Most people would say they go to horror movies and haunted houses for the same fundamental reason: to be scared. That said, I have to hope most people expect a bit more substance from a movie, and while Annabelle: Creation is an effective jump-scare delivery system, it doesn’t have much else to offer.
Set as an origin story for the Annabelle doll from both The Conjuring films and the previous Annabelle, Creation tells a story no one really needed to know, in a setting that couldn’t be more dull.
Set in small town America in-or-around the 1950’s, the film opens with the Mullins family — a father, mother, and daughter — living happily in their large, isolated house outside of town. The father, Samuel, is launching a new line of porcelain dolls, the first of which is completed just before a tragic car accident takes the life of their daughter.
Twelve years after the accident, Samuel and his now bedridden wife Esther take in a nun and several orphaned girls in attempt to bring some life back into their home. Of course, it’s not quite so simple, as the girls start seeing phantoms and the danger quickly escalates.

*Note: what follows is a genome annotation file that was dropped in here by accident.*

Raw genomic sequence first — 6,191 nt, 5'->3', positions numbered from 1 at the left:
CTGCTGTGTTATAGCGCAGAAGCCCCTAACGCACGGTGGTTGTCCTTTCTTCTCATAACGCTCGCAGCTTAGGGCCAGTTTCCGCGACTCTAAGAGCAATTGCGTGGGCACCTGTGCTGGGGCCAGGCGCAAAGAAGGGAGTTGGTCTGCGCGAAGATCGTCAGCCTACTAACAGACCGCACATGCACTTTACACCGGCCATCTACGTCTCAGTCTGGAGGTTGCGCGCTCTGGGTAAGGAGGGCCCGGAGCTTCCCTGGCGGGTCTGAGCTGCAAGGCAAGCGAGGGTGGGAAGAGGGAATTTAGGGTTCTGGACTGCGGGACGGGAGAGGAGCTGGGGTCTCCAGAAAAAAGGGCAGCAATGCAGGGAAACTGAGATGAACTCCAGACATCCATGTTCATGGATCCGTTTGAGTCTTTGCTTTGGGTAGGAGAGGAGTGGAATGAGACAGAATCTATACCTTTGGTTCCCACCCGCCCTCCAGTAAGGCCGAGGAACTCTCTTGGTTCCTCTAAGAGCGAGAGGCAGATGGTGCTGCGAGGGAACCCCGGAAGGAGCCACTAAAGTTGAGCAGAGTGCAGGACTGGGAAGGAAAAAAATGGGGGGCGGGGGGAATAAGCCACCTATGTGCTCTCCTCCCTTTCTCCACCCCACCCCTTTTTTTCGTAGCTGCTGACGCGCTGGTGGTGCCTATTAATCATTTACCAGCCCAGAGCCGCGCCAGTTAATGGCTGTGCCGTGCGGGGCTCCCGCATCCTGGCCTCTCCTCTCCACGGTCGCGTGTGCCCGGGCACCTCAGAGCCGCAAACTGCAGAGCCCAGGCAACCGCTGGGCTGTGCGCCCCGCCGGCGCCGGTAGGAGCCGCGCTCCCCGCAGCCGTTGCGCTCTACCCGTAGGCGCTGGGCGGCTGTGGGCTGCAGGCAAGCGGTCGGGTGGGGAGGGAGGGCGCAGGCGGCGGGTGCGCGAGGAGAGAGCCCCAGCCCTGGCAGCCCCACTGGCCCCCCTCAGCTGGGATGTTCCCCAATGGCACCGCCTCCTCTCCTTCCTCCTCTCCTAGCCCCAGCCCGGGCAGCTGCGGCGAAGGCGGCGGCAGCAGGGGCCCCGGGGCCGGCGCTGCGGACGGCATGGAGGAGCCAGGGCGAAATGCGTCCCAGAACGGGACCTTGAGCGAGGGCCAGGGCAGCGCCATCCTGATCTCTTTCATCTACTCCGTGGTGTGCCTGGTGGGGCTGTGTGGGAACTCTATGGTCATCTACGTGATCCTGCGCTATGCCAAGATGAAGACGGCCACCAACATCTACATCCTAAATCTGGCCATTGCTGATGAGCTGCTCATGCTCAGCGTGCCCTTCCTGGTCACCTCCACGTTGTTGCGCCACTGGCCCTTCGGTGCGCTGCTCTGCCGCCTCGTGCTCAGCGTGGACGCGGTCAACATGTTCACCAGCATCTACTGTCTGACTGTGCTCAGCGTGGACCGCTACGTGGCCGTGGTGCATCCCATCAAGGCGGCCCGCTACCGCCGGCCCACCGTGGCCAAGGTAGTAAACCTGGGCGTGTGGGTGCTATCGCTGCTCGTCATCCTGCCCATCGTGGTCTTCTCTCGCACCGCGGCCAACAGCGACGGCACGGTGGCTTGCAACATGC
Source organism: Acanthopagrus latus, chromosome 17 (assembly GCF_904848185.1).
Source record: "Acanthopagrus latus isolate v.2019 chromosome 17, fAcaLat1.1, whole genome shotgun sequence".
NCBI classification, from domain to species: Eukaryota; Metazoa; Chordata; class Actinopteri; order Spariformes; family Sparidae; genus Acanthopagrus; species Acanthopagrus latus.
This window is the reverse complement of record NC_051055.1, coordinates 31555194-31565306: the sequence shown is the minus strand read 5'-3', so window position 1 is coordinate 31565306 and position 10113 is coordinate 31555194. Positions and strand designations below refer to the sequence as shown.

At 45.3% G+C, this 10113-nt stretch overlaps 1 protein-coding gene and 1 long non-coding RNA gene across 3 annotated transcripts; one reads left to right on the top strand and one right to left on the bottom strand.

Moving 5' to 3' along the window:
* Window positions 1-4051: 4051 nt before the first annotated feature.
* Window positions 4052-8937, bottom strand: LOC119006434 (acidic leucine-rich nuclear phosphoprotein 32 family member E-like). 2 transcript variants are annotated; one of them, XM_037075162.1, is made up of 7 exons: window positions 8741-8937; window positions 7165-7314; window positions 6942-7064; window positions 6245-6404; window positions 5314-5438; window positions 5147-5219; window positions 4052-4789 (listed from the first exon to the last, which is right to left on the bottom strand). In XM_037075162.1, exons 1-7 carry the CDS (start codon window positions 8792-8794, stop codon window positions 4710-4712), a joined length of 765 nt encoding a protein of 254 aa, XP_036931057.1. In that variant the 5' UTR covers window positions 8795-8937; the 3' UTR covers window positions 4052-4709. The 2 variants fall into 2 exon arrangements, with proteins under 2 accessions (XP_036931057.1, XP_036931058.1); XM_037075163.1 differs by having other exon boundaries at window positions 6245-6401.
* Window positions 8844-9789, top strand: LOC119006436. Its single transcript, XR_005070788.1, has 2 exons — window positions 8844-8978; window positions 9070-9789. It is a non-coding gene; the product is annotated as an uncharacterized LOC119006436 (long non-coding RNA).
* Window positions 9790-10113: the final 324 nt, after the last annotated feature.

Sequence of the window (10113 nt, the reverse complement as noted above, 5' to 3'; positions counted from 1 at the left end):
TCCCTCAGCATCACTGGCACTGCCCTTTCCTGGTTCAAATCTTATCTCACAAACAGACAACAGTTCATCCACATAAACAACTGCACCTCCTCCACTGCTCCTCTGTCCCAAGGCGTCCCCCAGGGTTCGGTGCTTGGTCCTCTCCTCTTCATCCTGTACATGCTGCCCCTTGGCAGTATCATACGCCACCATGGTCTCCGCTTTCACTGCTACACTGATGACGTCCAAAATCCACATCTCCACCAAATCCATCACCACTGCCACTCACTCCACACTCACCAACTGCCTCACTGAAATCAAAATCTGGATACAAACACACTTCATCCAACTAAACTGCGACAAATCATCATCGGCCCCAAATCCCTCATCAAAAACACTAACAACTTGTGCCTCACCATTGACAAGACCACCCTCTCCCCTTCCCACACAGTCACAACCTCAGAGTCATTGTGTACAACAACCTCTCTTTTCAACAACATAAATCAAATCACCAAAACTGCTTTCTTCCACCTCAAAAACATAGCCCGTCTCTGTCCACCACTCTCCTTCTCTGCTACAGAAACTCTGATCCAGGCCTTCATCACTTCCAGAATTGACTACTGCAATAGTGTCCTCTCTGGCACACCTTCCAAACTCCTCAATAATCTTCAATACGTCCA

What follows is a by-the-book haunted house scenario devoid of fresh ideas. The creaky, isolated, 1950s house doesn’t leave much room for the kind of cool scares or creative kills that set one horror movie apart from another. Meanwhile, the plot treads well-worn horror territory while doing very little to surprise us with Annabelle’s origin story. The explanation for Annabelle feels like something writer Gary Dauberman was forced to come up with out of obligation — like some last minute homework thrown together on the school bus before class.
And yet, the jump scares are quite effective. I’ve often said a comedy can be about anything as long as the jokes land, and so I have to at least give some credit to Annabelle for being a horror movie with real scares. As dull as the actual plot was, as little as I cared about the moment-to-moment, as much as I felt like I’d seen it all before, I still left my seat a few times. I think that has to count for something.
That said, I don’t think jump scares count in horror the same way laughs count for comedy. Jump scares are a fleeting thrill, and without dread, psychological horrors, interesting plot, or compelling characters backing them up, I don’t think Annabelle: Creation is worth your time.